Monday, November 5, 2012

Which Pooh Customer Service Rep Are You?

I got to talking to a friend of mine the other day about books that shaped our spiritual beliefs.  One for me was The Tao of Pooh by Benjamin Hoff and its companion, The Te of Piglet.  While my copy of the Tao of Pooh is long gone, circling (hopefully) the hands of friends and friends-of-friends, I managed to dig up my old copy of The Te of Piglet.  Looking over the back cover, which characterized the major Pooh characters, I was struck by how they all represented one of the major customer service "archetypes."

For example, there is impulsive Tigger, always jumping off to his next adventure.

Sad and pessimistic Eeyore, never happy with anything.

The wise old owl, who over analyzes everything.

Rabbit, the rules stickler and know-it-all who likes to boss everyone around.

Then there is Pooh, loveable Pooh.  

And, of course, Christopher Robin and Piglet --brave and daring yet very unsure-of-himself Piglet.

Back Cover of Benjamin Hoff's "The Te of Piglet"

Am I right?  Sit around the break room of a call center and tell me I'm wrong.  Off the top of my head, I can think of several former colleagues who fit the description of one of these characters.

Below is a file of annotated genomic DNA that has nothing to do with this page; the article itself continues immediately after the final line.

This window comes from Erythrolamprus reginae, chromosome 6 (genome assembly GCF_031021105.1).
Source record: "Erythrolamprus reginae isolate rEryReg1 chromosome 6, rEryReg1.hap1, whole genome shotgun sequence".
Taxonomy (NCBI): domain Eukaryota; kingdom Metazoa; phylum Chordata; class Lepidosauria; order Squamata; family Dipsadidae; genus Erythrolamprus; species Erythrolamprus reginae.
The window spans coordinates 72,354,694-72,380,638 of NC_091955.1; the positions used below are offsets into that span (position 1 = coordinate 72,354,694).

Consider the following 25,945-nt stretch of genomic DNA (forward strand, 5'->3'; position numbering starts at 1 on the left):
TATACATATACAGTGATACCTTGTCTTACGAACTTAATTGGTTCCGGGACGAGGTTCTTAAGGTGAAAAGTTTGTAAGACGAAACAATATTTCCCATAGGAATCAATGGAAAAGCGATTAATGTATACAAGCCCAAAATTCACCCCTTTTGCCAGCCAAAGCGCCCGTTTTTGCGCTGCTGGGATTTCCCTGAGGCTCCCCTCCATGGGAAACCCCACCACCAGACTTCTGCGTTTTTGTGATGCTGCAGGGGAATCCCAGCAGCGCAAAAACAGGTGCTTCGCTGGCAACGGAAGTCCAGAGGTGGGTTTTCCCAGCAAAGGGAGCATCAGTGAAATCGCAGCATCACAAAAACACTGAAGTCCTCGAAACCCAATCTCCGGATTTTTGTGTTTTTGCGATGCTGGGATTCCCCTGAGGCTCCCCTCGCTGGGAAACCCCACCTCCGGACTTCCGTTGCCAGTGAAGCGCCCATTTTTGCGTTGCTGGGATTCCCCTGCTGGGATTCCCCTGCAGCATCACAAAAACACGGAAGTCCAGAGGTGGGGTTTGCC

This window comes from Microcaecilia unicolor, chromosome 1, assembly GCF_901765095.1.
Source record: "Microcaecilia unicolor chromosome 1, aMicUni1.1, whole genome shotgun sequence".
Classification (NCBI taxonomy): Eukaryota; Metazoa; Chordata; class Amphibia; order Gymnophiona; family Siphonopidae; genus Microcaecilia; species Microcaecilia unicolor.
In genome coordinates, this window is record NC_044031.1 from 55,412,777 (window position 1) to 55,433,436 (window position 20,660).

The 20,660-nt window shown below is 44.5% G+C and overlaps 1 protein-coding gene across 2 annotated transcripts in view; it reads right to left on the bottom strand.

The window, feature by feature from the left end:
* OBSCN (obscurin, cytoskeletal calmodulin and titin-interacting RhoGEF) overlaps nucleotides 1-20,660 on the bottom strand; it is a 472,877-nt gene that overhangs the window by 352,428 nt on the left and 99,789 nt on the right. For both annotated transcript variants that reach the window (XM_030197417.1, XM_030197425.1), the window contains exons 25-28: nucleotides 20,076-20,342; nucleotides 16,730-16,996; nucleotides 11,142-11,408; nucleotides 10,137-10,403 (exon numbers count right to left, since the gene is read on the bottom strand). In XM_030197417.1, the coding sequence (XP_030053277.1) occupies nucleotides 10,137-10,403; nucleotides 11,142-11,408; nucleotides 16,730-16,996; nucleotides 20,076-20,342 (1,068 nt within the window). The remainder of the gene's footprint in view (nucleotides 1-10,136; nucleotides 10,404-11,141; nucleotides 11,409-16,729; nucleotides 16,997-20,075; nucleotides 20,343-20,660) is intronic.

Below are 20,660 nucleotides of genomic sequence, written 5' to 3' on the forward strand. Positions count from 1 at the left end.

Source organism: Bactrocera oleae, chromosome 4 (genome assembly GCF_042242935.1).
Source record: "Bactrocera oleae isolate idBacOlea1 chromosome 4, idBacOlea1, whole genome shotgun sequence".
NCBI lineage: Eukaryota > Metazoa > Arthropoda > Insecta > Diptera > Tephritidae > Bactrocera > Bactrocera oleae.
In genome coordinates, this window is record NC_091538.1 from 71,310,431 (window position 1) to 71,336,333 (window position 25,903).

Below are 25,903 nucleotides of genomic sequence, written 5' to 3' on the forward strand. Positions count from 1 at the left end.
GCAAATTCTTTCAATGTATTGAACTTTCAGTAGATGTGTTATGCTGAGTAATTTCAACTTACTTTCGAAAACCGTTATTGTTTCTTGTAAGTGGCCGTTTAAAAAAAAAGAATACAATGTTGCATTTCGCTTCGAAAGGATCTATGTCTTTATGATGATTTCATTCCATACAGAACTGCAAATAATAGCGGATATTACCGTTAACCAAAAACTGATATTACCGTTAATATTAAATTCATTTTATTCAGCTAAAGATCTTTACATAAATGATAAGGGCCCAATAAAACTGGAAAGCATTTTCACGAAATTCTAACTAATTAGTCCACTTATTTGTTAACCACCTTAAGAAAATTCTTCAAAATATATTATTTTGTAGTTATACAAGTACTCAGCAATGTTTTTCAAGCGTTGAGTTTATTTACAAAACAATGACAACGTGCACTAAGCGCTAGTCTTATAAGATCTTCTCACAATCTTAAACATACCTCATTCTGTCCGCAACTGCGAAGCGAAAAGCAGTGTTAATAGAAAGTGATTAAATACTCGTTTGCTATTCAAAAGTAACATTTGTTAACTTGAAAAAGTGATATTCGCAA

There are your Tiggers, who make judgements and decisions before gathering all the information.  They are the ones who know how to fix the problem before they know what it is, often jumping the gun and making matters worse.

Every call center has its Eeyore, i.e. the bellyacher.  The call stats aren't fair, the customers don't like him or her, the supervisor is on their butt too much.

I've met owls before -- on both ends of the phone.  The ones who insist on explaining how mail gets from point A to point B when all the customer wants to know is if the payment was posted.

All offices have the rabbits - the ones who think they're better than everyone else.  If only THEY were in charge, right?  They would know how to fix the call center's -- even the company's -- problems.

While Pooh himself might seem like an idea customer service rep let's face it, Pooh lacks a certain conviction in getting things done.  If you called Pooh about a problem, would you feel confident that it was getting fixed or that you were just getting a nice empathy statement?  I can see it now:

    CUSTOMER: I think you lost my payment.
    POOH: Oh bother.  Have you tried some honey for it?

You get the idea.

Piglet might make for a good customer service rep, but lacks the confidence needed to assure the customer.  These are the reps whose statements are peppered with comments like "maybes" and "shoulds."

That leaves Christopher Robin -- Easy to deal with, delightful to speak with, and willing to help.  In many ways, the ideal customer service rep.

So, which Pooh character are you?  Leave a comment below.  I get lonely sometimes.